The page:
With winter fast approaching, it’s time to check under the hood and see how things are going in the big wide world of construction news.
Overall, the state of the industry is a bit of a mixed bag at the moment—a gray and turbulent sky with distinct patches of sunlight as we make our approach into 2023.
All the usual scenery is in place: A labor shortage that just won’t quit, record-breaking inflation, and a pandemic that we are (astonishingly) in our third year of.
There’s always a lot going on in construction, but there are a few gale force winds that are presenting new challenges and opportunities to everyone in the industry.
Let’s dive in.
- High interest rates make for low builder confidence
- Construction costs continue to climb
- Feds invest billions in crumbling infrastructure
- Maryland to boost pay for some construction workers by $10k
- Bridge destroyed by Hurricane Ian rebuilt ahead of schedule
High Interest Rates Make for Low Builder Confidence
While this year has trended better than the last, the immediate outlook for builders of all stripes looks dim in light of rising interest rates, plummeting construction numbers, and low builder confidence.
A recently released report by the Dodge Construction Network has revealed that total construction starts fell by 19% in the month of September.
Broken out by category, non-residential construction slumped 23%, residential starts declined by 11%, and non-building starts dipped by 25%.
On the bright side, total construction is actually up 16% from this same period last year. For this reason, Dodge Construction’s Chief Economist Richard Branch cautioned that worries based on these numbers of a larger downward trend ought to be tempered.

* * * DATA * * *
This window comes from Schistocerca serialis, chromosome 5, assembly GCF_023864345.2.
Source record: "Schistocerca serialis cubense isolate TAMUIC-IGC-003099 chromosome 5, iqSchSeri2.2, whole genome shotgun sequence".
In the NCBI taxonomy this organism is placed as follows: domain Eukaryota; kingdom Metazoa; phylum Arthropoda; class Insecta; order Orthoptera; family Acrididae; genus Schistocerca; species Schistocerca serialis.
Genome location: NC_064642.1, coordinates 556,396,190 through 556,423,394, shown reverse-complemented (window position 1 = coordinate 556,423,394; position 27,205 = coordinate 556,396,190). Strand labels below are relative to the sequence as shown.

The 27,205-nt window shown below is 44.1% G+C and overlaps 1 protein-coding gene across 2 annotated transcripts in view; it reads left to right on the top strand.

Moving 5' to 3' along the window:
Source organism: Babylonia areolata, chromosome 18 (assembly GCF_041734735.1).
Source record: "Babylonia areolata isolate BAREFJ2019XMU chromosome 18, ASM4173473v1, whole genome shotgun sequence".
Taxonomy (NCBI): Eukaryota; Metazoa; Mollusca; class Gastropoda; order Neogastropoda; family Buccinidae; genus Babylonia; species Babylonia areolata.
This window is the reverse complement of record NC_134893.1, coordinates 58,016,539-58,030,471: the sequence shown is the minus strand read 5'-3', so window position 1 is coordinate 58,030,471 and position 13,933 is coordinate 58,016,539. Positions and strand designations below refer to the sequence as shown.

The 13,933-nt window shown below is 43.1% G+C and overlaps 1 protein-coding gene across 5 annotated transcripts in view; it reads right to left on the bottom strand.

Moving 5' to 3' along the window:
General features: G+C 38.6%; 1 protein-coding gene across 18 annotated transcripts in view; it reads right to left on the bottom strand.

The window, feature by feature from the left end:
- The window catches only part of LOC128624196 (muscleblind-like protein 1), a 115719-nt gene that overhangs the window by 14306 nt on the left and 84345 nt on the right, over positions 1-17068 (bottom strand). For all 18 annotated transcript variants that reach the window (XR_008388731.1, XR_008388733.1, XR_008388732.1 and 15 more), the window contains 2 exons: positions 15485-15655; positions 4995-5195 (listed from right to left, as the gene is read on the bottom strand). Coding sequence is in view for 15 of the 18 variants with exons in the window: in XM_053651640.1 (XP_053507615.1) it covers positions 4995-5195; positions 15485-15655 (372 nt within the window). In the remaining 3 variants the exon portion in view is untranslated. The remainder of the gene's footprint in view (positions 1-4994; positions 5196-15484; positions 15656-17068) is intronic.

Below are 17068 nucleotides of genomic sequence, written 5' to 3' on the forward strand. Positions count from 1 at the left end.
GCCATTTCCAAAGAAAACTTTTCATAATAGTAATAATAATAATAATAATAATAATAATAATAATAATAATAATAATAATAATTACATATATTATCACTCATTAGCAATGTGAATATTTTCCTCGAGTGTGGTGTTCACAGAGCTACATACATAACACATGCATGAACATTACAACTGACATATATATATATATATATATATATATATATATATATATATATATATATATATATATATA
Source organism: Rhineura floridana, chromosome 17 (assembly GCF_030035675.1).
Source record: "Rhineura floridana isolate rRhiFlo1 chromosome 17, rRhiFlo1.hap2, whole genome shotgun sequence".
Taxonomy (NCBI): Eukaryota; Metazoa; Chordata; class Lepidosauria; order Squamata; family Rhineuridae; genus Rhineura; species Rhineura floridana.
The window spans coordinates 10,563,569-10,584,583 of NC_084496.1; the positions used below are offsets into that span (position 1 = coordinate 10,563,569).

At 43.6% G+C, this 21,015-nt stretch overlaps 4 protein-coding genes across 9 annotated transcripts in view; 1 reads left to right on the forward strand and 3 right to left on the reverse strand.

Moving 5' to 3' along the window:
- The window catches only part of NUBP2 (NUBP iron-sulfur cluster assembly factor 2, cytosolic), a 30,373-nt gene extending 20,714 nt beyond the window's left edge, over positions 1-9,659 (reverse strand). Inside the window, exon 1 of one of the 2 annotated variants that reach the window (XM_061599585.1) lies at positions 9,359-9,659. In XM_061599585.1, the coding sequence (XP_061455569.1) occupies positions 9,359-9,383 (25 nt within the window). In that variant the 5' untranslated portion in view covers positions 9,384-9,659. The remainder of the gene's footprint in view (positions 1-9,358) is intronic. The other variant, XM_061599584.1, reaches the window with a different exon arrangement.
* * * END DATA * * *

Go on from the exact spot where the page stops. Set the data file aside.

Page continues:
He went on, however, to add “that as interest rates move higher in the coming months, marginal construction projects may not get underway and construction activity will begin to settle back.”
In a bid to tamp down inflation, the Federal Reserve has increased interest rates several times this year, each time by 0.75%.
Currently, interest rates nationwide sit within the range of 3 to 3.25%, the highest it’s been since 2008. What’s more, the Fed has telegraphed that it doesn’t plan to stop there either, with an overall 4.4% anticipated as the end-of-year target.
As interest rates climb, so too does the price for mortgage and home construction loans. As of this writing, the average rate on a 30 year fixed rate mortgage climbed just shy of 7%.
Not surprisingly, this is a major turnoff for potential homebuyers, and the real estate market is already feeling the effects: Applications for new mortgages were 38% lower this month than they were compared to the same time last year, according to the Mortgage Bankers Association.
“Mortgage applications are now into their fourth month of declines, dropping to the lowest level since 1997,” Joel Kan, MBA’s vice president and deputy chief economist, said to U.S. News.
All of this has contributed to the aforementioned dim outlook, particularly in the realm of residential construction. Indeed, an October survey by the National Association of Home Builders reported the 10th straight month of declining builder confidence in the state of the industry.
“High mortgage rates approaching 7% have significantly weakened demand, particularly for first-time and first-generation prospective home buyers,” said NAHB Chairman Jerry Konter. “This situation is unhealthy and unsustainable. Policymakers must address this worsening housing affordability crisis.”
For more information on the construction industry’s overall outlook, check out the following resources:
Construction Costs Continue to Climb
Construction companies that have been feeling the pinch in recent years shouldn’t hold their breath that the pressure will ease down on the financial front in the immediate future.